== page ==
The Los Angeles Lakers fell to 26-29 on Tuesday with an embarrassing blowout loss at home to the Milwaukee Bucks. The outcome hardly surprised anyone, including LeBron James, who not only said plainly that the Lakers weren't "on their level," but added that he "could have told you that before the game." Those frustrations have been evident on the floor for weeks. Even when the Lakers have had James, Anthony Davis and Russell Westbrook on the floor together, they've still only managed to build a 10-8 record. Westbrook has been benched for crunch time in three separate games now, and he is openly questioning Frank Vogel's locker room.
In other words, it's DEFCON 1 in Los Angeles right now, and the timing is rather convenient. The NBA trade deadline is only a day away, and according to ESPN's Dave McMenamin, the Lakers want to use it to right this ship. In fact, they view it as a necessity. According to McMenamin, standing pat at the deadline "is not seen as a viable option by players on the team." Who exactly those players are is not clear, but McMenamin specifically notes in his story that James himself works with vice president of basketball operations Rob Pelinka to help construct the Laker roster.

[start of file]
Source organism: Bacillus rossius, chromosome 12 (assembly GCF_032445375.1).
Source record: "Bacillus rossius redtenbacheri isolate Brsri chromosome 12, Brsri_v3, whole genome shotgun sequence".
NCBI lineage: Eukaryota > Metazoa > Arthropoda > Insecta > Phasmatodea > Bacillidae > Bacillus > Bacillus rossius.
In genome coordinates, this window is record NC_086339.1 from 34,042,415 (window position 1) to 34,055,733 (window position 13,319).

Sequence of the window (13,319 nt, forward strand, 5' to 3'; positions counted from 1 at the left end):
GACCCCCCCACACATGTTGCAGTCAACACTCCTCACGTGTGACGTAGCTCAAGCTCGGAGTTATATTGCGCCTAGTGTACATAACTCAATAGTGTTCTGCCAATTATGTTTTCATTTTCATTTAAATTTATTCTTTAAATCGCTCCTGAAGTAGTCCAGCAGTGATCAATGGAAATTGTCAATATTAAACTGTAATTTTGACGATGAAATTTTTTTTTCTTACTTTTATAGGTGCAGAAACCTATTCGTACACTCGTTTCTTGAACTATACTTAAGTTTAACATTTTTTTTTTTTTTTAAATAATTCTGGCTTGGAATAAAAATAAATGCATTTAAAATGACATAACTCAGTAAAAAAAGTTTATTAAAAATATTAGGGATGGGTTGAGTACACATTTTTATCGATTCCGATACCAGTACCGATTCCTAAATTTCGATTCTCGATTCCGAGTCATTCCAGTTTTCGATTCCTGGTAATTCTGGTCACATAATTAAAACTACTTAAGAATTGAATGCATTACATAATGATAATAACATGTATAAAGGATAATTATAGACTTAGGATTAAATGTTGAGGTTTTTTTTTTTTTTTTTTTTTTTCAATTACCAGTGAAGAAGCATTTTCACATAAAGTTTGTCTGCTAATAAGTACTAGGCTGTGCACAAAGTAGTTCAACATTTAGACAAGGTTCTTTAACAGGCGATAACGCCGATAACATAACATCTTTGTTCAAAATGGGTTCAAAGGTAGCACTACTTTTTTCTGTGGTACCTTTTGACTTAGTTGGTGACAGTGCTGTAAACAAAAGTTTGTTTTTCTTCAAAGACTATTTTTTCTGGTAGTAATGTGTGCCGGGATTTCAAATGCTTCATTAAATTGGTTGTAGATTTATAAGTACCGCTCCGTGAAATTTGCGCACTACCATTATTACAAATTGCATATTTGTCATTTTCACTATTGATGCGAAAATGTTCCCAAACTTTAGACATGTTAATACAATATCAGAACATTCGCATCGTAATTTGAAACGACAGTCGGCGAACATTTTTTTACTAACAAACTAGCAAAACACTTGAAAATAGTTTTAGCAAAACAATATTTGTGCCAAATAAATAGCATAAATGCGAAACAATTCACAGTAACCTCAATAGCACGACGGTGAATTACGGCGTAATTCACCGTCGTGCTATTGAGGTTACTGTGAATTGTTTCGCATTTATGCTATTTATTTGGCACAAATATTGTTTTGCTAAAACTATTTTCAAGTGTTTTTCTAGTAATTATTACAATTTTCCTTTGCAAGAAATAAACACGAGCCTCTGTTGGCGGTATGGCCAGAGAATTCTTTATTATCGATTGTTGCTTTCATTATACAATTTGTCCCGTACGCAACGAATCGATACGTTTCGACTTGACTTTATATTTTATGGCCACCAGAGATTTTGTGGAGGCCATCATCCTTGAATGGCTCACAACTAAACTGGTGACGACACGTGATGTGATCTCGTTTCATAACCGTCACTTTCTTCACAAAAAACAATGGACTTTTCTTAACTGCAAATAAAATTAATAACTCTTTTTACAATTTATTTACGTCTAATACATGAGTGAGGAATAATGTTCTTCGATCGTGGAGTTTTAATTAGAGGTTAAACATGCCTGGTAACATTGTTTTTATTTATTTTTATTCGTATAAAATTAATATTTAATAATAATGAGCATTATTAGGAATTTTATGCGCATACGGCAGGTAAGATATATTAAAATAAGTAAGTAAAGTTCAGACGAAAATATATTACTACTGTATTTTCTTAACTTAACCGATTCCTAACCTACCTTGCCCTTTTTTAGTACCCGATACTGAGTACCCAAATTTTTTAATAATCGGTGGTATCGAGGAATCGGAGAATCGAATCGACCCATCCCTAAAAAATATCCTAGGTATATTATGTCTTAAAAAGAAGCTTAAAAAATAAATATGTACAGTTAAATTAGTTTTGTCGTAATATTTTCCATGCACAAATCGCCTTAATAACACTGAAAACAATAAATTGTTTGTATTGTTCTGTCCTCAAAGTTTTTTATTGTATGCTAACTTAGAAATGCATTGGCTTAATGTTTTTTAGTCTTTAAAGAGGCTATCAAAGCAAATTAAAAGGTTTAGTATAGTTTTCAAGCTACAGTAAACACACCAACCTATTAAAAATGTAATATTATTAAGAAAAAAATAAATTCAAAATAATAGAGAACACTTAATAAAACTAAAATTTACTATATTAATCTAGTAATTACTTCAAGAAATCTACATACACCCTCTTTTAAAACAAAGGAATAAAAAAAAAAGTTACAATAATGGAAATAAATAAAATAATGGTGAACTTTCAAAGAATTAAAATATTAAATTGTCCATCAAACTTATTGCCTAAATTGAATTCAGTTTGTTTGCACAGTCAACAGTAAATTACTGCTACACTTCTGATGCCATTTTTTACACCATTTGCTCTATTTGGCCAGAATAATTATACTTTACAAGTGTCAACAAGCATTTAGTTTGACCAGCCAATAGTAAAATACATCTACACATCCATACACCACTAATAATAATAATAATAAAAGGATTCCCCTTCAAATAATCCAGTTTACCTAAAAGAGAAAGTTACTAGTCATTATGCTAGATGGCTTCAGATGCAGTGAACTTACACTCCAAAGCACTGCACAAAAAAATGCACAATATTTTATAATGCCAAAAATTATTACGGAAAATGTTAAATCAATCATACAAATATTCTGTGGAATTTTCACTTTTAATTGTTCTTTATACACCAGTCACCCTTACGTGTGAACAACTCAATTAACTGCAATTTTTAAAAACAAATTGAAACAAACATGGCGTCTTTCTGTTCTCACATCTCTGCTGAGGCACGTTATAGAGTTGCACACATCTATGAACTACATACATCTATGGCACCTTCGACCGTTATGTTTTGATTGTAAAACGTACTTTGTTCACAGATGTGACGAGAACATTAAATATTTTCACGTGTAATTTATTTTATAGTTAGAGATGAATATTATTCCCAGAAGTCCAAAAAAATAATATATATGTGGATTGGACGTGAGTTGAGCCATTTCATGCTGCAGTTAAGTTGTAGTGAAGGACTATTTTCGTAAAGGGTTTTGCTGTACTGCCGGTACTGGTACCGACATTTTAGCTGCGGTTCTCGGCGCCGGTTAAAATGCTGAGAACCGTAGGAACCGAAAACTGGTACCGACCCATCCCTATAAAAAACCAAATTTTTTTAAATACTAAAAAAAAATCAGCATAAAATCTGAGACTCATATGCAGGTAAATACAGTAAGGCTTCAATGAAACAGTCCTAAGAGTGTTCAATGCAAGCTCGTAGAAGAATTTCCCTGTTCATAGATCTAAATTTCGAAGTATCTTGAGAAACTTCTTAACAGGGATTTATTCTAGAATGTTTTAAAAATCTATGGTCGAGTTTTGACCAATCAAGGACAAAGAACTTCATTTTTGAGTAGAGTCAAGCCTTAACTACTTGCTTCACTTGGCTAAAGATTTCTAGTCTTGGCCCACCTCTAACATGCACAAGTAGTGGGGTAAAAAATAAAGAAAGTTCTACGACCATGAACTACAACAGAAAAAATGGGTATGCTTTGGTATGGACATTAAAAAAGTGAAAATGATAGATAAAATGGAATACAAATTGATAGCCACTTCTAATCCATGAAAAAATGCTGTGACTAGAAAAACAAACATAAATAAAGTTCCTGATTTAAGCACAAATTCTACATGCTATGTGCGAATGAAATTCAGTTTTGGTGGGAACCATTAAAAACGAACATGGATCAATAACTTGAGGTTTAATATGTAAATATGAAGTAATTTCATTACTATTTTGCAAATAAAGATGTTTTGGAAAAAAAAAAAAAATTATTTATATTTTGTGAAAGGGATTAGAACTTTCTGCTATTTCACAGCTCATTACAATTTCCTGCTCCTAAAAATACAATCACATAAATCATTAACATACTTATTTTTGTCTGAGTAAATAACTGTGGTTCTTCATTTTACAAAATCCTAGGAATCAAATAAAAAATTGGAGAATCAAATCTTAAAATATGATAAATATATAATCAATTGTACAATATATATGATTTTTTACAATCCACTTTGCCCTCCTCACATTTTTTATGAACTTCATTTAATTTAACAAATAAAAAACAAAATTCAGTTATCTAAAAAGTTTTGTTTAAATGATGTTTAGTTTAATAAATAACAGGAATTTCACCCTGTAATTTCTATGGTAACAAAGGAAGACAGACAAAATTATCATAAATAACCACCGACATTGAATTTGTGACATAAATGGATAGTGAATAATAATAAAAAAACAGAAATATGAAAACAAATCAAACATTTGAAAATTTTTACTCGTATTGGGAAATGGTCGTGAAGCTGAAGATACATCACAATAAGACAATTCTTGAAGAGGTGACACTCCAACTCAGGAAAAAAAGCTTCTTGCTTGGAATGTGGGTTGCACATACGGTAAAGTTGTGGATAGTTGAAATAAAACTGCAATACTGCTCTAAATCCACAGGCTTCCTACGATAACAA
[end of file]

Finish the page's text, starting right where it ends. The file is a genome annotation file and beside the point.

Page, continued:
CBS Sports HQ Newsletter
Your Ultimate Guide to Every Day in Sports
We bring sports news that matters to your inbox, to help you stay informed and get a winning edge.
Thanks for signing up!
Keep an eye on your inbox.
There was an error processing your subscription.
The problem the Lakers will continue to run into is their limited pool of tradable assets. Only two players on their roster are making between the minimum and maximum salaries: Talen Horton-Tucker and Kendrick Nunn. The former has struggled all season. The latter hasn't played. The Lakers can offer only a single first-round pick in trades, their 2027 selection. Thus far, they've failed to entice any sellers with that package.
Looming over all of this has been Westbrook's presence. The former MVP has played himself out of a closing role in recent weeks, and if he keeps it up, he'll be out of a starting job as well. The Lakers would surely love to trade him, but no team in its right mind would be interested in paying him the $47 million he is owed next season on a player option. So long as he is playing a major role on this team and struggling to the degree that he has, it seems unlikely that any single, feasible addition could fix everything wrong with the roster.
But teams that employ James tend to try. The Lakers will likely be as aggressive as their limitations allow them to be until Thursday. Even the locker room seems to realize how desperately this roster needs to be improved upon.